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Lithuanian Rabbi Pushes Back Against Excavation of Mass Grave

The chief rabbi of Lithuania appealed to authorities to prevent the excavation of a mass grave of Holocaust victims in the country’s north.

Rabbi Chaim Burshtein issued the statement Tuesday about the mass grave discovered this week during road construction work in Siauliai, a city located 120 miles northwest of Vilnius, Lithuania’s capital.

“Please halt all disturbance and moving of these human remains,” wrote Burshtein in reference to the work, which he called “the humiliation of the excavation of the human remains of hundreds of people from the Holocaust-era mass-murder grave uncovered this week.”

Originally written in Russian, the statement was translated to English and reproduced by Dovid Katz, an American scholar of Yiddish who runs the defendinghistory.com website on Jewish issues in Lithuania.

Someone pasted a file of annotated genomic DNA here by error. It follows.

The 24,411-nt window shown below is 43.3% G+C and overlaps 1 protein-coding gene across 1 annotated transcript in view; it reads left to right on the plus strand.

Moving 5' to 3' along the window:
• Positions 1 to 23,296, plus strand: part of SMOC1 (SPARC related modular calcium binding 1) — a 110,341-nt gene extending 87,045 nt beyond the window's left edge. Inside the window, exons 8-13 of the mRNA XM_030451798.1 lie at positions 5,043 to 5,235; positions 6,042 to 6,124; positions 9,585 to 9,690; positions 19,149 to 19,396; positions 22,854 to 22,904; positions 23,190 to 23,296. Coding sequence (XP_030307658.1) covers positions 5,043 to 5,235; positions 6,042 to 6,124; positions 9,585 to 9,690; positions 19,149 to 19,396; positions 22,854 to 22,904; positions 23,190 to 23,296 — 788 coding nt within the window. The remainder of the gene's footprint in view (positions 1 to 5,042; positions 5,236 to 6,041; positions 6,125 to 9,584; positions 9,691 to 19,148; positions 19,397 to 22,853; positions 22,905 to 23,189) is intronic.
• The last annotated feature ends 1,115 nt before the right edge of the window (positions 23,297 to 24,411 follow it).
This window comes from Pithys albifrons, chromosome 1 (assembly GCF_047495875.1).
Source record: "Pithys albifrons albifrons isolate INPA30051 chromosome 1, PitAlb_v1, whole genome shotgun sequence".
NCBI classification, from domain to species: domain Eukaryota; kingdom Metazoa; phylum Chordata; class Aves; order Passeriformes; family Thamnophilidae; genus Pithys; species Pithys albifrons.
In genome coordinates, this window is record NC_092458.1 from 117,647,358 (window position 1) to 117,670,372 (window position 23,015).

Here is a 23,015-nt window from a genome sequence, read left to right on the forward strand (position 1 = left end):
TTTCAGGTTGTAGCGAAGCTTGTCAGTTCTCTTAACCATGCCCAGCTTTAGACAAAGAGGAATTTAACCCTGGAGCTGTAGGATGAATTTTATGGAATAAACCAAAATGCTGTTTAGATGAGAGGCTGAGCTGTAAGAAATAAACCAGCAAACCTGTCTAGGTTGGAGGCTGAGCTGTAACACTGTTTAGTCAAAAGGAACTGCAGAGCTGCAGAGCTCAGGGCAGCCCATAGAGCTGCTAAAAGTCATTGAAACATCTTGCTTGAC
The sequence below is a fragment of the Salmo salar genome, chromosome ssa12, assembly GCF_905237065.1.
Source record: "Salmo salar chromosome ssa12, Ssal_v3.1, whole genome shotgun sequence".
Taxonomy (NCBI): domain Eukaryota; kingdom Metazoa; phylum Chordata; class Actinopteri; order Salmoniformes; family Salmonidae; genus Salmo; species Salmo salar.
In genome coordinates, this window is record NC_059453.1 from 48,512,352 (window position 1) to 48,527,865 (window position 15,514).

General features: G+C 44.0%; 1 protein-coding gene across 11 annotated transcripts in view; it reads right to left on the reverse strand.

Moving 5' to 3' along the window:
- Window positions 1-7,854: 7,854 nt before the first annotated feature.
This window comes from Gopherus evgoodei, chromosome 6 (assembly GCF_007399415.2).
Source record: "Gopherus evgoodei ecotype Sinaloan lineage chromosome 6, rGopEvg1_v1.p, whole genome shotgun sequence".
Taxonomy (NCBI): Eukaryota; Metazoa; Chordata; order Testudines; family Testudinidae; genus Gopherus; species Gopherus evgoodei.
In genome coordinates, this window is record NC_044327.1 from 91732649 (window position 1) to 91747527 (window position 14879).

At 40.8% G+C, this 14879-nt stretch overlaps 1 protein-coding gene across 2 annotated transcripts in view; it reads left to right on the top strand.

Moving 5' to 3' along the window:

Though some human remains were unearthed during construction, a forensic excavation has not yet begun, though a local government commission gave its approval for one on Monday, the Delfi news agency reported.

“It’s been decided to excavate the remains, do anthropological tests and then rebury them and also mark this place,” archaeologist Audrone Sapaite, who is in charge of the investigation, told the BNS news agency. She said that the remains of 40 people were found at the burial site. In all, around 700 people shot dead by the Nazis were buried there. The reports by BNS and Delfi did not mention Jews.

According to halacha, or traditional Jewish law, Jewish burial sites are not to be disturbed unless there is danger to the dignity of the dead or other special reasons. Archeologists’ desire to conduct forensic tests on mass graves has prompted fierce opposition by rabbinical groups throughout Eastern Europe for this reason.

Before World War II, Siauliai was home to some 6,600 Jews, according to the Yad Vashem Holocaust museum. Many escaped to the Soviet Union but the Nazis and Lithuanian collaborators murdered hundreds of those who stayed in 1941 and in later mass killings. Some Jews from the city were conscripted to forced labor.

According to Sapaite, the bodies found in the mass grave belonged to “prisoners of various nationalities.”

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